The libel and slander over the last few days have been so ridiculous that my wife was contacted by people she hasn’t talked to for years, concerned that she was married to such a horrible, awful, hateful, bad person, and that they were worried for her safety.
I wish I was exaggerating. Don’t take my word for it. My readers have been collecting a lot of them in the comments of the previous Hugo post and on my Facebook page. Plug my name into Google for the last few days. Make sure to read the comments to the various articles too. They’re fantastic.
Of course, none of this stuff is true, but it was expected. I knew if I succeeded I would be attacked. To the perpetually outraged the truth doesn’t matter, just feelings and narrative. I’d actually like to thank all of those people making stuff up about me because they are proving the point I was trying to make to begin with.
Allow me to explain why the presence of my slate on the Hugo nominations is so controversial. This is complicated and your time is valuable, so short explanation first, longer explanation if you care after.
- I said a chunk of the Hugo voters are biased toward the left, and put the author’s politics far ahead of the quality of the work. Those openly on the right are sabotaged. This was denied.
- So I got some right wingers on the ballot.
- The biased voters immediately got all outraged and mobilized to do exactly what I said they’d do.
- Point made.
The column continues with a discussion about motives and issues surrounding the award process. If you read all of Correia’s post, you will notice the controversy is not about books, novels, nor much about their quality nor content. It’s about politics—conservatives vs. liberals.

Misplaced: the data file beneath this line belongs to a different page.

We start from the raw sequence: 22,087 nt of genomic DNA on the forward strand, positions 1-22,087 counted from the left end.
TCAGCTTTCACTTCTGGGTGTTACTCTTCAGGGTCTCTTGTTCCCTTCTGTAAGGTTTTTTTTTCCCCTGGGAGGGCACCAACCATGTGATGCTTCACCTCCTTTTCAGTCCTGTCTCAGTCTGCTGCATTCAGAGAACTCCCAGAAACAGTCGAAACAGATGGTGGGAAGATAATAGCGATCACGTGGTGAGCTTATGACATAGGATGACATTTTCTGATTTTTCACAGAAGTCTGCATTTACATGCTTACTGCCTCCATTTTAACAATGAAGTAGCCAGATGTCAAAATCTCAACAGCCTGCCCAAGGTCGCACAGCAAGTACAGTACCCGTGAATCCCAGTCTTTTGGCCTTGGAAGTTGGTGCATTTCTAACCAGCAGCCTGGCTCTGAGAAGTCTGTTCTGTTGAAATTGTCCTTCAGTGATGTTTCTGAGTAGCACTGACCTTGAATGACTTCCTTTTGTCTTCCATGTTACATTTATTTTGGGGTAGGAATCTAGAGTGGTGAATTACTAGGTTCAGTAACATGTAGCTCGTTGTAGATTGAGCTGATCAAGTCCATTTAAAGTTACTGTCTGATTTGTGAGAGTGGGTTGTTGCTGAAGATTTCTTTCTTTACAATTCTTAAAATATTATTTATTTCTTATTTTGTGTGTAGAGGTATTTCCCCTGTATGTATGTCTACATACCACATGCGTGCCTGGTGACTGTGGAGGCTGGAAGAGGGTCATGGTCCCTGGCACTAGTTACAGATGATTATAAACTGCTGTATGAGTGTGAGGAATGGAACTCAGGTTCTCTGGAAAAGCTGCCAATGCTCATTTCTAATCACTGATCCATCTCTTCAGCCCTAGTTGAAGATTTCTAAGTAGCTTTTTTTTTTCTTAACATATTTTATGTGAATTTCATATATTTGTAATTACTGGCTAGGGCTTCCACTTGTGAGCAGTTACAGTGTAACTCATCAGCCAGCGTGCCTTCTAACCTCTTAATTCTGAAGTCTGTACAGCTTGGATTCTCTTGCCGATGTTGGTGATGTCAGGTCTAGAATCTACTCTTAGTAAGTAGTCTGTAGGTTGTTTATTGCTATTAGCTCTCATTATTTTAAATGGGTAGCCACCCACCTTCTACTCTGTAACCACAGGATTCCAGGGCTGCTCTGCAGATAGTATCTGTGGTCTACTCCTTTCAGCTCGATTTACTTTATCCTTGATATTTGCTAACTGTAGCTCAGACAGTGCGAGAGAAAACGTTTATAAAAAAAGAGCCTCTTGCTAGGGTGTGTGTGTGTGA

On the other side, among many, is John Scalzi, past President of SFWA whose term expired in 2013. Scalzi, perhaps seeing the writing on the wall, chose to not run again for office. His name was the only one on the ballot when he was elected.
Correia and Vox Day have been accused of attempting to stuff the ballot box by creating proxy memberships in SFWA. Scalzi admits that the tactic has been used before by liberal writers in their attempts to win Hugos. The tactic is fine when liberal writers do it. But when Correia gathers some real conservative writers and persuades them to join SFWA, it suddenly become controversial. Another form of the liberal bias is the weighted voting system. Toni Weisskopf, Baen’s publisher, had the most votes for Editor Long Form award, but came in 2nd due to WSFS’s (World Science Fiction Society) weighted voting system. Baen’s conservative books are an anathema in the SFWA.
Scalzi wrote this posting after the Hugo Awards were announced. I’ve never heard of the winning writers, Charles Stross excepted, and I’ve been reading science fiction since I was in grade school sixty years ago. Of the winners, however, every single one of them is a progressive who push their political agenda openly in their novels. Even USA Today noticed the conflict.
Thoughts On the Hugo Awards, 2014